Chicago Board Options Exchange parent Cboe has again filed for a spot Bitcoin ETF with the SEC despite being rejected in late January.
In a recent regulatory filing, Cboe Global Markets made its third attempt to list the ARK 21Shares Bitcoin exchange-traded fund (ETF). On Tuesday, the Chicago Board Options Exchange parent company sought approval from the Securities and Exchange Commission (SEC). The latest regulatory filing reflects the Cboe’s struggle for a US Spot Bitcoin ETF. The SEC has rejected all previous attempts, with the latest in late January.
However, Cboe is one of many entities that find it challenging to secure SEC regulatory approval for spot BTC ETFs. The Commission has rejected similar bids from other firms such as Grayscale, Fidelity, and New York Digital Investment Group (NYDIG).
Cboe Unrelenting in Quest to Secure Spot Bitcoin ETF Approval from SEC
Nonetheless, Cboe appears determined to secure the necessary approval to list and trade the spot Bitcoin ETF shares from Ark Invest and crypto investment product firm 21. Should Cboe eventually succeed, the company would be the first to publicly list a spot BTC ETF in the US.
For practical reasons, the SEC has struck down all previous attempts by various platforms to list spot Bitcoin ETFs. So far, the securities regulator believes all spot ETF proposals need more adequate investor protection measures. However, although the Commission remains opposed to spot ETFs, it has approved several other Bitcoin ETF types in recent years.
Despite the SEC’s best intentions, several aggrieved spot ETF hopefuls feel the regulator’s stance is unjustified. As a result, firms such as Grayscale and Coinbase (NASDAQ: COIN) have launched legal proceedings against the SEC. In the summer of last year, Grayscale filed a lawsuit against the regulatory agency, with Coinbase later playing a supporting role. Referring to the SEC’s refusal to approve its spot ETF last June as “arbitrary, capricious, and discriminatory,” Grayscale expressed its intent to fight for the fund. The digital currency asset management company also argued that the regulator’s position was inconsistent in light of previous approvals of other BTC-based ETFs.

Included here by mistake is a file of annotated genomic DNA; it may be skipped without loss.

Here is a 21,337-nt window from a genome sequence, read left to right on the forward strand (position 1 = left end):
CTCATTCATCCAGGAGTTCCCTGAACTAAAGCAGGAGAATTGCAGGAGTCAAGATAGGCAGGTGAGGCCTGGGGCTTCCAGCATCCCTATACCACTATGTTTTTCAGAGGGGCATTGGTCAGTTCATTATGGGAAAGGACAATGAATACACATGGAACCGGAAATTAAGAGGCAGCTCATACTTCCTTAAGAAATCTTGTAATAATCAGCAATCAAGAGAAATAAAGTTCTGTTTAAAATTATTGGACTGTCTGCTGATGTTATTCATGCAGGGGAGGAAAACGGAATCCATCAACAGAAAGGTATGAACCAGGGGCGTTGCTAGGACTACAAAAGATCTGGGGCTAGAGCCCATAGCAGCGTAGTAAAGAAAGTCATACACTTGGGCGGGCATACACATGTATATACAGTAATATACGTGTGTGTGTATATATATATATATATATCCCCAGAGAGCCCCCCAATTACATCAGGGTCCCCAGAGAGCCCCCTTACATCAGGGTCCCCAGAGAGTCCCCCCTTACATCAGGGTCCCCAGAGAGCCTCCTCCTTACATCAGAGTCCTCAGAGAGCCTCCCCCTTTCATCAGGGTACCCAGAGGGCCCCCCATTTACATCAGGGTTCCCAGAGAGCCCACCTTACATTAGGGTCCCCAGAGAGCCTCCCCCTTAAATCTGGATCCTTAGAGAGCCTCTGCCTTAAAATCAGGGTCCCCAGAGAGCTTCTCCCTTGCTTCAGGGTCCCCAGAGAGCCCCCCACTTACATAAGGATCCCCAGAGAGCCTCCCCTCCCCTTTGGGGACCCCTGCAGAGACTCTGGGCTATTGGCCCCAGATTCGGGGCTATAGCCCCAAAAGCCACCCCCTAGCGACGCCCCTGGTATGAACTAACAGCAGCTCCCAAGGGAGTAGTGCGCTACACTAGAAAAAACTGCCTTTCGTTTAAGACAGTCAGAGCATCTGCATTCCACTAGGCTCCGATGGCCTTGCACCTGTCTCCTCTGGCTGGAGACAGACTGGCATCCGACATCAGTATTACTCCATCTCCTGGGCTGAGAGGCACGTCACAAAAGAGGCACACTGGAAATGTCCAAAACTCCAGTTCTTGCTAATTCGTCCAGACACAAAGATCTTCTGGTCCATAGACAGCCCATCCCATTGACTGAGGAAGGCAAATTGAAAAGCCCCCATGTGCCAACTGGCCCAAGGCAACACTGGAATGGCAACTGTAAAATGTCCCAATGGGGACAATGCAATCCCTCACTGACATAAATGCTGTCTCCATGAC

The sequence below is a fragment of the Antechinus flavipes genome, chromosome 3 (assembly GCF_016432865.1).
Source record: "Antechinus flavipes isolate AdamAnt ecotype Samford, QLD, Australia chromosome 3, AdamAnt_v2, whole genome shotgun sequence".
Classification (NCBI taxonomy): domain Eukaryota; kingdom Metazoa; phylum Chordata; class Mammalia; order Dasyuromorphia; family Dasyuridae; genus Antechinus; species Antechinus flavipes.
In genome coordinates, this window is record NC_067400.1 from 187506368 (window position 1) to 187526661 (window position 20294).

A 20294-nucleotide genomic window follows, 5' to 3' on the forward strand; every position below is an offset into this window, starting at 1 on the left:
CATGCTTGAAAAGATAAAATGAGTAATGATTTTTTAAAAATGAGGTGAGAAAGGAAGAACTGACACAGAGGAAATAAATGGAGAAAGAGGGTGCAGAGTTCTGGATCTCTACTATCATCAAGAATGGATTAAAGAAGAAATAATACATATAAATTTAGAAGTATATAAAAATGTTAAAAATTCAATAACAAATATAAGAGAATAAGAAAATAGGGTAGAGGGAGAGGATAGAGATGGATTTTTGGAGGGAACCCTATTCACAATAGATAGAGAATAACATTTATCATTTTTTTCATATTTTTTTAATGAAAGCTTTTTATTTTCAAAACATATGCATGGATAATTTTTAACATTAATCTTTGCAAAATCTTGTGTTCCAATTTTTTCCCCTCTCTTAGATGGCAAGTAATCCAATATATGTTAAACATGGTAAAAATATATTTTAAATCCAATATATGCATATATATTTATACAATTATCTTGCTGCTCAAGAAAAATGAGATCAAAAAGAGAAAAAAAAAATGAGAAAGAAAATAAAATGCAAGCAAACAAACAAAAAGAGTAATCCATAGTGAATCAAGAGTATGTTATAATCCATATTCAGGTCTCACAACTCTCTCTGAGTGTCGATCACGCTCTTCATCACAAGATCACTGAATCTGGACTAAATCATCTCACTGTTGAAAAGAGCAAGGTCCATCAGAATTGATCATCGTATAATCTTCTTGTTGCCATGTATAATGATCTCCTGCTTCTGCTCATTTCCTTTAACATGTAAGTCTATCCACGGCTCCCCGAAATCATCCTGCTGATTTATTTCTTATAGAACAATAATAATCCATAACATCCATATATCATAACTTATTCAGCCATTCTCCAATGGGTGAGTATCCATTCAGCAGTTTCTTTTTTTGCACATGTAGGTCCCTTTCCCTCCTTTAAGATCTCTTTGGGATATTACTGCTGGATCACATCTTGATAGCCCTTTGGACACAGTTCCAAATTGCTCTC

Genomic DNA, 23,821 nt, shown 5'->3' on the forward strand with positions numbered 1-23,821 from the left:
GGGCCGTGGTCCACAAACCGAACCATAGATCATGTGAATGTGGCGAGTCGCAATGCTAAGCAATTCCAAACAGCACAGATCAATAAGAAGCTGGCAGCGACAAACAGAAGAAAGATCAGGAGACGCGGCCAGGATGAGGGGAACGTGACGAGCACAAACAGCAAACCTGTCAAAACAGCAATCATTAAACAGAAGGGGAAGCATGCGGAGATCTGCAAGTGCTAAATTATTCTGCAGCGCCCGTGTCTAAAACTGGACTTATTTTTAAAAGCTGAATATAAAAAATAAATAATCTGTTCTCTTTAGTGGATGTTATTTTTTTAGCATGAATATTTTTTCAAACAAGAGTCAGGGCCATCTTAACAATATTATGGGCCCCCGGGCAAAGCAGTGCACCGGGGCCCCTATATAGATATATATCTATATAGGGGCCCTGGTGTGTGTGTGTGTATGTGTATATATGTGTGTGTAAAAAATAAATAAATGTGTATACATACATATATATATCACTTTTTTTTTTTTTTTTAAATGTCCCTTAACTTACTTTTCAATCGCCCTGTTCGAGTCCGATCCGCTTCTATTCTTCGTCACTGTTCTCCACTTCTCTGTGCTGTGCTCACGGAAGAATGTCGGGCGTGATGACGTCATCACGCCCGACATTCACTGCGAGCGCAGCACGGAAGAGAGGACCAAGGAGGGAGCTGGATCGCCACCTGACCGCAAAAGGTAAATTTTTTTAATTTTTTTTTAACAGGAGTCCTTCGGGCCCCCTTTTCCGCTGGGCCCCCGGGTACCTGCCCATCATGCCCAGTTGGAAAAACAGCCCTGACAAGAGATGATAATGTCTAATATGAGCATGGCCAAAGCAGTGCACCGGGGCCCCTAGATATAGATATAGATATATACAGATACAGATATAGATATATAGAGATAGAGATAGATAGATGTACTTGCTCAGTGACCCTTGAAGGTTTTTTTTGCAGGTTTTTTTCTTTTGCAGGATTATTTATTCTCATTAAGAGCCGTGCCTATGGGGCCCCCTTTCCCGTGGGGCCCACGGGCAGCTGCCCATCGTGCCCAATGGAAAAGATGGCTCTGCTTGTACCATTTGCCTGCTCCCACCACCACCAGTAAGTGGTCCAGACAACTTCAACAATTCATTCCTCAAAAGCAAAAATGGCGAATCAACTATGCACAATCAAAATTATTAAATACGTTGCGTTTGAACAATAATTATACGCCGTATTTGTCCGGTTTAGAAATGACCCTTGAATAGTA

Meanwhile, Coinbase opined that the SEC’s stance was due to its limited knowledge of blockchain technology and digital assets. At the time, the aggrieved group described ETFs as “ideally suited for investors that desire exposure to Bitcoin” and questioned the SEC’s “thumb on the scale” approach.
US Government & ‘High-Risk’ Digital Assets
The SEC’s approach to digital assets once reflected the US government’s unwavering aversion to crypto. However, Washington has recently seemed more amenable to embracing crypto and outlined proper regulations to protect consumers. If spot ETFs are to see US approval, these securities will seemingly only come to light once enough regulation is in place.
While the US has yet to approve a spot Bitcoin ETF, other nations have had them for some time. These include neighboring Canada and far-away Australia, with Brazil joining them last November.